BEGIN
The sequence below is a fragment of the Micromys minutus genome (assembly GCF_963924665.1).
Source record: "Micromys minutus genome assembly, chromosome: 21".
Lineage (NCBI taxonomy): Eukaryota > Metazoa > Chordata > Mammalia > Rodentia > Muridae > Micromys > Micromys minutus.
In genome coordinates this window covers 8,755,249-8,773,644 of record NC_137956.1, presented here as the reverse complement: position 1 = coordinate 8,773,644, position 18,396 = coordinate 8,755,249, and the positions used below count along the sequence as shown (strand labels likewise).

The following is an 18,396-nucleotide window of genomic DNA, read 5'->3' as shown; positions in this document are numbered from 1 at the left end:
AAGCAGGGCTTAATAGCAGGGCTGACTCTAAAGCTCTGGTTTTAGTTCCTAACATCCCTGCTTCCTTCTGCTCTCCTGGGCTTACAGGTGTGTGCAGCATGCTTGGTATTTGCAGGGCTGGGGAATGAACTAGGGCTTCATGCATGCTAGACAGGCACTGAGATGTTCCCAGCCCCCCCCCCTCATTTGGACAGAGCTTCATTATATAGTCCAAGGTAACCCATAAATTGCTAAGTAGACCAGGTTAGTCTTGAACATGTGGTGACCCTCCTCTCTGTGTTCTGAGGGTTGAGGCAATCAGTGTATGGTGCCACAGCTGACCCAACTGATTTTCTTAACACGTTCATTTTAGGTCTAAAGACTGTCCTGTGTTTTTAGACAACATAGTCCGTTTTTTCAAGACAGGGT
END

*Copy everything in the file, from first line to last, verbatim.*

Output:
The sequence below is a fragment of the Micromys minutus genome (assembly GCF_963924665.1).
Source record: "Micromys minutus genome assembly, chromosome: 21".
Lineage (NCBI taxonomy): Eukaryota > Metazoa > Chordata > Mammalia > Rodentia > Muridae > Micromys > Micromys minutus.
In genome coordinates this window covers 8,755,249-8,773,644 of record NC_137956.1, presented here as the reverse complement: position 1 = coordinate 8,773,644, position 18,396 = coordinate 8,755,249, and the positions used below count along the sequence as shown (strand labels likewise).

The following is an 18,396-nucleotide window of genomic DNA, read 5'->3' as shown; positions in this document are numbered from 1 at the left end:
AAGCAGGGCTTAATAGCAGGGCTGACTCTAAAGCTCTGGTTTTAGTTCCTAACATCCCTGCTTCCTTCTGCTCTCCTGGGCTTACAGGTGTGTGCAGCATGCTTGGTATTTGCAGGGCTGGGGAATGAACTAGGGCTTCATGCATGCTAGACAGGCACTGAGATGTTCCCAGCCCCCCCCCCTCATTTGGACAGAGCTTCATTATATAGTCCAAGGTAACCCATAAATTGCTAAGTAGACCAGGTTAGTCTTGAACATGTGGTGACCCTCCTCTCTGTGTTCTGAGGGTTGAGGCAATCAGTGTATGGTGCCACAGCTGACCCAACTGATTTTCTTAACACGTTCATTTTAGGTCTAAAGACTGTCCTGTGTTTTTAGACAACATAGTCCGTTTTTTCAAGACAGGGT